WORLD JOURNAL OF ADVANCE
HEALTHCARE RESEARCH

( An ISO 9001:2015 Certified International Journal )

An International Peer Review Journal for Medical Science and Pharma Professionals
World Journal of Advance Healthcare Research (WJAHR) has indexed with various reputed international bodies like : Google Scholar , Index Copernicus , SOCOLAR, China , Research Bible, Fuchu, Tokyo. JAPAN , Cosmos Impact Factor , Scientific Indexing Services (SIS) , UDLedge Science Citation Index , International Impact Factor Services , International Society for Research Activity (ISRA) Journal Impact Factor (JIF) , IFSIJ Measure of Journal Quality , Scientific Journal Impact Factor (SJIF) , International Scientific Indexing, UAE (ISI) (Under Process) , International Impact Factor Services (IIFS) , Web of Science Group (Under Process) , Directory of Research Journals Indexing , Scholar Article Journal Index (SAJI) , International Scientific Indexing ( ISI ) , 

ISSN 2457-0400

Impact Factor  :  5.464

News & Updation

  • Article Invited for Publication

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  • 6th International Conference on Human and Soci

    Venue:FCT Education Resource Center, Abuja- Nigeria                                        September 22-24, 2019

  • WJAHR New Impact Factor

    Its our Pleasure to Inform you that WJAHR Impact Factor has been increased from  4.897 to 5.464 due to high quality Publication at International Level

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    6th INTERNATIONAL CONFERENCE ON EDUCATIONAL TECHNOLOGY AND CURRICULUM STUDIES(ICETC2019) 

     

    Venue: FCT Education Resource Center, Abuja-Nigeria

    September 22-24, 2019

  • New Issue Published

    Its Our pleasure to inform you that, WJAHR 1 March 2021 Issue has been Published, Kindly check it on http://www.wjahr.com/home/current_issues

  • WJAHR MARCH ISSUE PUBLISHED

    MARCH 2021 Issue has been successfully launched on 1 March 2021.

Best Paper Awards

World Journal of Advance Healthcare Research (WJAHR)Honored the authors with best paper award, monthly based on the innovation of research work. Best paper will be selected by our expert panel.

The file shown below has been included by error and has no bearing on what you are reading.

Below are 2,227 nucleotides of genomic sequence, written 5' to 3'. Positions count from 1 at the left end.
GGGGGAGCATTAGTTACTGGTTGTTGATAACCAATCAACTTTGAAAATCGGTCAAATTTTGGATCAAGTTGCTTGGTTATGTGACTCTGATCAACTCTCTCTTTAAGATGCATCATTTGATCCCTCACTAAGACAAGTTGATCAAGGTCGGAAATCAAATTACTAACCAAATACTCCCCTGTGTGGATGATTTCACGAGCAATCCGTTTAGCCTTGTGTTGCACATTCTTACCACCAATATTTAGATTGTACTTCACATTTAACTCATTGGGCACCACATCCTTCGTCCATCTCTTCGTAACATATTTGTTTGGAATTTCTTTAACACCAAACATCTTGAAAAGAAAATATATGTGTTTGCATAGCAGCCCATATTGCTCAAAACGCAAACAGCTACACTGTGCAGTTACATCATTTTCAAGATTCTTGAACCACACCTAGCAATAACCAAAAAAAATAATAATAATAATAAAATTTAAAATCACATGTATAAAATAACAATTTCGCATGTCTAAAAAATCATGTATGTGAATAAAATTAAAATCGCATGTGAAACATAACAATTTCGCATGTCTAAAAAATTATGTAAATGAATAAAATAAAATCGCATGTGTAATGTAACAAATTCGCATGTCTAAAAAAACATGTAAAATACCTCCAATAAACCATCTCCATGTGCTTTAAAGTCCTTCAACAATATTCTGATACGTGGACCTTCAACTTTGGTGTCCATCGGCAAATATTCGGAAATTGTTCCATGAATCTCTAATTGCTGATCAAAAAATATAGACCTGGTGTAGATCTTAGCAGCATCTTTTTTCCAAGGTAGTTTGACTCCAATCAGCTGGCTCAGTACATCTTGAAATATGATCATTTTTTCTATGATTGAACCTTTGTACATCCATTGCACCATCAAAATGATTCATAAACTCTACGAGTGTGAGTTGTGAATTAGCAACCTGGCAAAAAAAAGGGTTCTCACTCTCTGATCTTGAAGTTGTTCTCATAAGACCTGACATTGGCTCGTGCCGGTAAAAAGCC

Best Article of current issue

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Indexing

Abstract

MUSCULOSKELETAL DISORDERS IN CLINICAL DENTISTRY: HOW TECHNOLOGY CAN SAFEGUARD YOUR DENTAL TEAM

*Dr. Jay Rashmikant Sejpal (BDS)

ABSTRACT

The practice of dentistry by all members of the clinical team involves static posture, precise and repetitive motions, long work hours, and suboptimal ergonomics.[1,2] The prevalence of musculoskeletal disorders (MSDs) among dentists and dental hygienists can range from 64% to 93%, with prolonged static postures (PSPs) and repetitive movements being listed as major risk factors. 3-5 More troubling were the results of a study in the United Kingdom that found that MSDs were the most frequent cause of premature retirement among dentists.[6] The World Health Organization defines work-related MSDs as “disorders or injuries affecting muscles, tendons, joints, ligaments, and bones mainly caused by mechanical overload of the respective biological structures. Potential overload of tissues results from high intensity forces or torques acting on and inside the body.”[7] The types of MSDs in dentistry broadly fall into 3 categories:1. neck and shoulder disorders, hand and wrist disorders, and back disorders.2. Focusing specifically on hand and wrist disorders, dentists and dental hygienists suffer from more hand, wrist, and arm pain than the general population.[8-10] Carpal tunnel syndrome (CTS) is the most common MSD within the hand and wrist disorder category and is caused by compression of the median nerve, causing symptoms to include numbness, tingling, or pain in the thumb, index finger, middle finger, and half of the ring finger. There are many suspected causes of CTS, and besides a history of trauma to the wrist, contributing factors can include an overactive pituitary gland, an underactive thyroid gland, and rheumatoid arthritis.[10] Females are 3 times more likely to develop CTS, with diabetic and obese individuals also being at increased risk.[11] General work-related risk factors for CTS include mechanical stress to the hand and wrist, forceful exertion, repetitive motions, and PSP.[7] In dentistry, activities such as forceful gripping of small instruments, flexing the wrist forward, vibration, and repetitive motions for long periods of time have been implicated in the development of CTS symptoms.[8,11]

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